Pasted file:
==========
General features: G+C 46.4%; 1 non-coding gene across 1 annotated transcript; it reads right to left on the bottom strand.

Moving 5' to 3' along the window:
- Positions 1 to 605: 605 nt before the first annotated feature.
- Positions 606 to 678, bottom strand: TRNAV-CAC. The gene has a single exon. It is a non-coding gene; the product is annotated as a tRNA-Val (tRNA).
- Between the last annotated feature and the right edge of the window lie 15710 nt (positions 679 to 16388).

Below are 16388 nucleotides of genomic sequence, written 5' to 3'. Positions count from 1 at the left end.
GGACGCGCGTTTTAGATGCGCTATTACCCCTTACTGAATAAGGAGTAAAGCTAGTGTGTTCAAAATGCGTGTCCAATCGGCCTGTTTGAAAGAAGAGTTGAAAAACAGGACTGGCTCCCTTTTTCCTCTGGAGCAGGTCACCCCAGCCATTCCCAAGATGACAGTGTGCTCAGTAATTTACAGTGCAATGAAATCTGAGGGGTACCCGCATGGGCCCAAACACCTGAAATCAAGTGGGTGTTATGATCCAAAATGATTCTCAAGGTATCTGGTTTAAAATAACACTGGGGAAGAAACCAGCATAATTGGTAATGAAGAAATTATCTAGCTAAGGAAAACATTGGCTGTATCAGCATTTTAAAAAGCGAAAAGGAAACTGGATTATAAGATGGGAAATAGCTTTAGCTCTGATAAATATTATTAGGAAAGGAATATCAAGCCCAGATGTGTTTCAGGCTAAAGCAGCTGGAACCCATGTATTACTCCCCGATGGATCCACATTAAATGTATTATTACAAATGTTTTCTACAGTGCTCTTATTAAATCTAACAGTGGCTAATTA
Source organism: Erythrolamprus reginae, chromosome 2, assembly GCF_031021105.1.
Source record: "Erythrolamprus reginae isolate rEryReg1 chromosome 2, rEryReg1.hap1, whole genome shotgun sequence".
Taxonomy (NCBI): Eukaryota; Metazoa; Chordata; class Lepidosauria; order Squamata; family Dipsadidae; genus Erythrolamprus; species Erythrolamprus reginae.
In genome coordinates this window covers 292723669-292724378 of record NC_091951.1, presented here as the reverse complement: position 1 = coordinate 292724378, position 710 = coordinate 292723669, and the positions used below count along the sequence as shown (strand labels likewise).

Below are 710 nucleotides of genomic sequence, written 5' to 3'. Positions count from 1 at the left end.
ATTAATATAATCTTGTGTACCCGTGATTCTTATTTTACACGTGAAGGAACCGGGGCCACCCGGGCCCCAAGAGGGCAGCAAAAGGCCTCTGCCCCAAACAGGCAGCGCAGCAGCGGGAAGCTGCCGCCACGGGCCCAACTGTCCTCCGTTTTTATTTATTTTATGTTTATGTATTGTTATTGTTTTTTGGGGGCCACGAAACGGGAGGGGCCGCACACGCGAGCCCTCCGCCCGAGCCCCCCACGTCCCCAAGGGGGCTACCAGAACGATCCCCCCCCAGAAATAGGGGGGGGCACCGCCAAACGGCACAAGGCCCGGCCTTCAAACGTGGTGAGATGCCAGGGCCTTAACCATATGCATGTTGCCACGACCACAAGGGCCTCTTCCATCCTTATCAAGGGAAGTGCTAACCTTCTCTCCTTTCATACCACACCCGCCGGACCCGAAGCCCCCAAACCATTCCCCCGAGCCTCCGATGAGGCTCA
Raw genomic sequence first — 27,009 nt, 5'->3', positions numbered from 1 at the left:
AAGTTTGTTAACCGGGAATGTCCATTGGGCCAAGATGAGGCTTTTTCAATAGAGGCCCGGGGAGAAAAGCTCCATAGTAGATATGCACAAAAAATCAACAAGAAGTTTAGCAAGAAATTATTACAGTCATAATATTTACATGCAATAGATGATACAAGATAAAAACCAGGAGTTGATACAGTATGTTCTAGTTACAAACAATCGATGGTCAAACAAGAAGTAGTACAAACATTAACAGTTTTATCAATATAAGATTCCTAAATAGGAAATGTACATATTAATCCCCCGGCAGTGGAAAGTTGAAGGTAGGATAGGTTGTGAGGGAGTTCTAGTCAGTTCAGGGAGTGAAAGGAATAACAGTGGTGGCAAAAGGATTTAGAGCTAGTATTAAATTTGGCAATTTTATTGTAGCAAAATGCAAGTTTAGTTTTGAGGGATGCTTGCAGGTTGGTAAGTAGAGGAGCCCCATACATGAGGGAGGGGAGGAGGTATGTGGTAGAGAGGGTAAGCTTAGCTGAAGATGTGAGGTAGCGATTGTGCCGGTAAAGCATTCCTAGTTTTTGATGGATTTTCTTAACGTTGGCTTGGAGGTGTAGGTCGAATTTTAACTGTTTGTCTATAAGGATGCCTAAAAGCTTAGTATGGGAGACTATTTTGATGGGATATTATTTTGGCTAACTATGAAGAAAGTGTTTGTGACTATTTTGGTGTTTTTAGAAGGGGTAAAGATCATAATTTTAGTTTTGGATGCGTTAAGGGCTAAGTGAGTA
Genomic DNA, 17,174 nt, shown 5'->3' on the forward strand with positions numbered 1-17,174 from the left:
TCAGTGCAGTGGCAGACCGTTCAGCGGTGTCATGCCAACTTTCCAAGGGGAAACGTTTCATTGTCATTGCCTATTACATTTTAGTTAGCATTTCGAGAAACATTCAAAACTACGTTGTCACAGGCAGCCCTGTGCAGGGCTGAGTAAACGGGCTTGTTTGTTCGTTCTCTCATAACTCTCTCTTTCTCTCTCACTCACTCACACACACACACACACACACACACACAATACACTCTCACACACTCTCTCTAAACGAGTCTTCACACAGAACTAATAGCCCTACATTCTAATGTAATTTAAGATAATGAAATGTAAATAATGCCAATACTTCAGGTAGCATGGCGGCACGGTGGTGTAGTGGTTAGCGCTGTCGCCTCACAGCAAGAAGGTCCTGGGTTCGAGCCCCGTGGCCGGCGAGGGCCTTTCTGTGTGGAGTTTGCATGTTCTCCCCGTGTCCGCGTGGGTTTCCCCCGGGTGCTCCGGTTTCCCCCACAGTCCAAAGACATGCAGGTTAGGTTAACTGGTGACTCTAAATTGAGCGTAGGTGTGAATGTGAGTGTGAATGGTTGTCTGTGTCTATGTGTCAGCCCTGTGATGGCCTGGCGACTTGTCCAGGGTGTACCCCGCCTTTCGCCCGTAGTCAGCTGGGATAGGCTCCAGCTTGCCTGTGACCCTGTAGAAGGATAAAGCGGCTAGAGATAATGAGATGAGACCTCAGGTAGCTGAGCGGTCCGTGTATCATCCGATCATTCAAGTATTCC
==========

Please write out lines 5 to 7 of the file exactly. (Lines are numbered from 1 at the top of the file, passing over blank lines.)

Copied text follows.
- Between the last annotated feature and the right edge of the window lie 15710 nt (positions 679 to 16388).

Below are 16388 nucleotides of genomic sequence, written 5' to 3'. Positions count from 1 at the left end.
GGACGCGCGTTTTAGATGCGCTATTACCCCTTACTGAATAAGGAGTAAAGCTAGTGTGTTCAAAATGCGTGTCCAATCGGCCTGTTTGAAAGAAGAGTTGAAAAACAGGACTGGCTCCCTTTTTCCTCTGGAGCAGGTCACCCCAGCCATTCCCAAGATGACAGTGTGCTCAGTAATTTACAGTGCAATGAAATCTGAGGGGTACCCGCATGGGCCCAAACACCTGAAATCAAGTGGGTGTTATGATCCAAAATGATTCTCAAGGTATCTGGTTTAAAATAACACTGGGGAAGAAACCAGCATAATTGGTAATGAAGAAATTATCTAGCTAAGGAAAACATTGGCTGTATCAGCATTTTAAAAAGCGAAAAGGAAACTGGATTATAAGATGGGAAATAGCTTTAGCTCTGATAAATATTATTAGGAAAGGAATATCAAGCCCAGATGTGTTTCAGGCTAAAGCAGCTGGAACCCATGTATTACTCCCCGATGGATCCACATTAAATGTATTATTACAAATGTTTTCTACAGTGCTCTTATTAAATCTAACAGTGGCTAATTA